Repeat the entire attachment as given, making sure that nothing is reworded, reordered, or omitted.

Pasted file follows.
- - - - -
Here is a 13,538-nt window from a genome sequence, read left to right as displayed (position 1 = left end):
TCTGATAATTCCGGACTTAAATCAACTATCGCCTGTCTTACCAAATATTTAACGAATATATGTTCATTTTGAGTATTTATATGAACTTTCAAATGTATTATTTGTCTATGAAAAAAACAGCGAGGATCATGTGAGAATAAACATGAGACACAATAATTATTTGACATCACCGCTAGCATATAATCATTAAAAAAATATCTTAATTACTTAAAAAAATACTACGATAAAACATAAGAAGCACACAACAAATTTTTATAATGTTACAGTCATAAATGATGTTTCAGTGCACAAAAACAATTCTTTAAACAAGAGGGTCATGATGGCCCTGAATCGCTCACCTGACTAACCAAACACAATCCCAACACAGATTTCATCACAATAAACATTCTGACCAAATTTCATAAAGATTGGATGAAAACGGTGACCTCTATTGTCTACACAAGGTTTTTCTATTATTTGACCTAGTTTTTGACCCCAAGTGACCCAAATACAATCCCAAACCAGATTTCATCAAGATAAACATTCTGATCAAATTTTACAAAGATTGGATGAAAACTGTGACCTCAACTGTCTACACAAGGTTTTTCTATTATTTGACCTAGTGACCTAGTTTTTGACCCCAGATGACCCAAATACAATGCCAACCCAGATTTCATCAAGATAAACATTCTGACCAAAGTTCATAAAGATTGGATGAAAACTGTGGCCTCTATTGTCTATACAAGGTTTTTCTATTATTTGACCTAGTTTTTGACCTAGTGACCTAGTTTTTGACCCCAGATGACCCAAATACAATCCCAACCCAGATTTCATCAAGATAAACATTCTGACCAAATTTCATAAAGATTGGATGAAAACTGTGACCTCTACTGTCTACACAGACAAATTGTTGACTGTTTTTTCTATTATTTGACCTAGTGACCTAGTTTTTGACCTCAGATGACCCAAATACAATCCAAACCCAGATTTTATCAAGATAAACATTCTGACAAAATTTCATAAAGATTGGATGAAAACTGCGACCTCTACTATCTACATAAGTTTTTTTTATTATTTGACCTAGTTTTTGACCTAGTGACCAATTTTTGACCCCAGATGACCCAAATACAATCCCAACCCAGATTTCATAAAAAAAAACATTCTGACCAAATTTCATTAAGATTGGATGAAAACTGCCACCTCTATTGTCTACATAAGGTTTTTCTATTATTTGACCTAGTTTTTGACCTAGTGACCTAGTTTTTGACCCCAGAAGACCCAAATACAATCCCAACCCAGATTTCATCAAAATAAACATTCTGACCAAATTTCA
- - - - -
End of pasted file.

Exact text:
Here is a 13,538-nt window from a genome sequence, read left to right as displayed (position 1 = left end):
TCTGATAATTCCGGACTTAAATCAACTATCGCCTGTCTTACCAAATATTTAACGAATATATGTTCATTTTGAGTATTTATATGAACTTTCAAATGTATTATTTGTCTATGAAAAAAACAGCGAGGATCATGTGAGAATAAACATGAGACACAATAATTATTTGACATCACCGCTAGCATATAATCATTAAAAAAATATCTTAATTACTTAAAAAAATACTACGATAAAACATAAGAAGCACACAACAAATTTTTATAATGTTACAGTCATAAATGATGTTTCAGTGCACAAAAACAATTCTTTAAACAAGAGGGTCATGATGGCCCTGAATCGCTCACCTGACTAACCAAACACAATCCCAACACAGATTTCATCACAATAAACATTCTGACCAAATTTCATAAAGATTGGATGAAAACGGTGACCTCTATTGTCTACACAAGGTTTTTCTATTATTTGACCTAGTTTTTGACCCCAAGTGACCCAAATACAATCCCAAACCAGATTTCATCAAGATAAACATTCTGATCAAATTTTACAAAGATTGGATGAAAACTGTGACCTCAACTGTCTACACAAGGTTTTTCTATTATTTGACCTAGTGACCTAGTTTTTGACCCCAGATGACCCAAATACAATGCCAACCCAGATTTCATCAAGATAAACATTCTGACCAAAGTTCATAAAGATTGGATGAAAACTGTGGCCTCTATTGTCTATACAAGGTTTTTCTATTATTTGACCTAGTTTTTGACCTAGTGACCTAGTTTTTGACCCCAGATGACCCAAATACAATCCCAACCCAGATTTCATCAAGATAAACATTCTGACCAAATTTCATAAAGATTGGATGAAAACTGTGACCTCTACTGTCTACACAGACAAATTGTTGACTGTTTTTTCTATTATTTGACCTAGTGACCTAGTTTTTGACCTCAGATGACCCAAATACAATCCAAACCCAGATTTTATCAAGATAAACATTCTGACAAAATTTCATAAAGATTGGATGAAAACTGCGACCTCTACTATCTACATAAGTTTTTTTTATTATTTGACCTAGTTTTTGACCTAGTGACCAATTTTTGACCCCAGATGACCCAAATACAATCCCAACCCAGATTTCATAAAAAAAAACATTCTGACCAAATTTCATTAAGATTGGATGAAAACTGCCACCTCTATTGTCTACATAAGGTTTTTCTATTATTTGACCTAGTTTTTGACCTAGTGACCTAGTTTTTGACCCCAGAAGACCCAAATACAATCCCAACCCAGATTTCATCAAAATAAACATTCTGACCAAATTTCA